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Topic: Saving data when Arduino turns off. (Read 3048 times) previous topic - next topic


Ok, I admit I don't really know how to integrate a transistor here. I only can put a relay instead. But let's try to calculate the transistor which fits here.
For example we can use a BC547 (Vcbo = 50, Vceo = 45), and assume an Ic = 200mA. I guess Ie = Ic = 200mA. I suposse I need hfe value but in the datasheet there are 3 values:
Classification      A              B             C
hFE             110 ~ 220  200 ~ 450  420 ~ 800
I can't go on with calculations, sorry. Any help?


we can use a BC547 (Vcbo = 50, Vceo = 45),

Then that is fine. Some transistors can not stand the base being that much higher than the collector.


Then that is fine. Some transistors can not stand the base being that much higher than the collector.

If the base goes more than about 0.6V above the collector, then the collector-base junction will conduct, feeding some current to the MCU +5V supply (limited by the 4K7 base resistor), but otherwise doing no harm.
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I guess that what I am going to ask must have already been asked before, but I promise I have tried hard a lot in order to find it but without success.
I am developing a project with Arduino where it is necessary saving some data when Arduino turns off. I am using the EEPROM to get it.
The problem I have is that I am not really able to DETECT when Arduino is turning off. I use a capacitor which let Arduino keep on for 1 second after power turns off. 1 second is certainly enough since I am saving 10 bytes. I do know the prgramation I have written is ok because I have checked it with a button FALLING like power would do.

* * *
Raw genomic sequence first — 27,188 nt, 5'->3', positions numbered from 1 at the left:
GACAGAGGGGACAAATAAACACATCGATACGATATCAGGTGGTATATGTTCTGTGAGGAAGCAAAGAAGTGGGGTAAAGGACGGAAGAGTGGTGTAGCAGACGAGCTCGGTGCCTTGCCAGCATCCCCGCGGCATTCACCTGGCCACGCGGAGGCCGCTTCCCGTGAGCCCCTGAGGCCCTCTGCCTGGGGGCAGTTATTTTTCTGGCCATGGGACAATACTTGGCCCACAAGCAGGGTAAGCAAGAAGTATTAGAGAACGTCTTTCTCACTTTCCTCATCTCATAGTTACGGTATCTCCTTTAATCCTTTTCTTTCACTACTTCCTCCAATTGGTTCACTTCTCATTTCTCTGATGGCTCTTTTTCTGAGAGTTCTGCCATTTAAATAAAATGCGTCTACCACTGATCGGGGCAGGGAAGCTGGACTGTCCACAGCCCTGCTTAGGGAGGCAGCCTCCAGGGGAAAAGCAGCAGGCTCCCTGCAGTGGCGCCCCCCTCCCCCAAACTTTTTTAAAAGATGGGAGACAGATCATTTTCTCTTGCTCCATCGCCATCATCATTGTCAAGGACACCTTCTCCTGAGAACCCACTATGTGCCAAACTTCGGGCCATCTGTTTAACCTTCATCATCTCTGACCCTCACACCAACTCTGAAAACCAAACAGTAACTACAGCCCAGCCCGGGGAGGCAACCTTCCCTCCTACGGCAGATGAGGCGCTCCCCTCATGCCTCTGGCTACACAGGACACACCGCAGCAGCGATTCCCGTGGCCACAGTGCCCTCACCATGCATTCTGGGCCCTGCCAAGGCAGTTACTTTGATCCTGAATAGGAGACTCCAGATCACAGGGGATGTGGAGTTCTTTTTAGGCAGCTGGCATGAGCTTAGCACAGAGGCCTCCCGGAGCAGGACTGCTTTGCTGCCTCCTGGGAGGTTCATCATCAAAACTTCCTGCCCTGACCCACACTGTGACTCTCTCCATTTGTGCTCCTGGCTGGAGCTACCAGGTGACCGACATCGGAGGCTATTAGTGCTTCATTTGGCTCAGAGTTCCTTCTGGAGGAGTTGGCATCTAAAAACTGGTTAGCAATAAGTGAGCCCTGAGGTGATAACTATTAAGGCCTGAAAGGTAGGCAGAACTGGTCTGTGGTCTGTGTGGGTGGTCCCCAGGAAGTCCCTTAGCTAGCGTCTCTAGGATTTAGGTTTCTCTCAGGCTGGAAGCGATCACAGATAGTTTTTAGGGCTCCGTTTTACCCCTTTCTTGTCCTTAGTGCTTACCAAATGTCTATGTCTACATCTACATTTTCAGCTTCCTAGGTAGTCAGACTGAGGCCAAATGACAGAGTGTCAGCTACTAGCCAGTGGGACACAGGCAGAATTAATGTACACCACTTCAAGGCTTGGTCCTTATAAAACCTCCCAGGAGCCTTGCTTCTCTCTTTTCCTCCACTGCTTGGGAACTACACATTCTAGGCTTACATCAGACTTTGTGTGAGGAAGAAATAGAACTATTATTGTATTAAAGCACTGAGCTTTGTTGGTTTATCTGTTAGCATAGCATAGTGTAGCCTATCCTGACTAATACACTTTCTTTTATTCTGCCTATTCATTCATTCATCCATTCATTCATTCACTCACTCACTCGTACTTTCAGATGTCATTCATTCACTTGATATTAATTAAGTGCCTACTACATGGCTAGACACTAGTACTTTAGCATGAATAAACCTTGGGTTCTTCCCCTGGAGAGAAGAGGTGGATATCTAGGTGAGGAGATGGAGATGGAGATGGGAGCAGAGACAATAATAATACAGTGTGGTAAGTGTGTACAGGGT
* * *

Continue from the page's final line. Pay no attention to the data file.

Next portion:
I need some circuit so that a digital pin can detect 1 when powering and 0 when turning off. I have tried wiring the input directly to the power but although power turns off, the pin doesn't detect it (I have also tried with a pullup resistor).
Of course I am using an external 5V supply power.

Waiting ideas. Thanks a lot.

I did exactly what you want to do. What I did was this:

(1)  Connect a 4700 uF cap across 5V and gnd to maintain power for a few seconds.

(2)  Used a resistor divider connected to an analog input pin. This serves two purposes: First the program itself monitors the battery voltage and reports when the battery is low. Secondly, the voltage value is checked once for each pass through the main loop and compared to the previous reading. If it drops fast enough (i.e. the difference between two readings is large enough), that is considered a "powering down" condition and then the program saves it's current state to EEPROM, to be re-loaded and resumed at next powerup.

The key is the capacitor to keep the board powered long enough to recognize a shutdown event and then have enough time to write to EEPROM.
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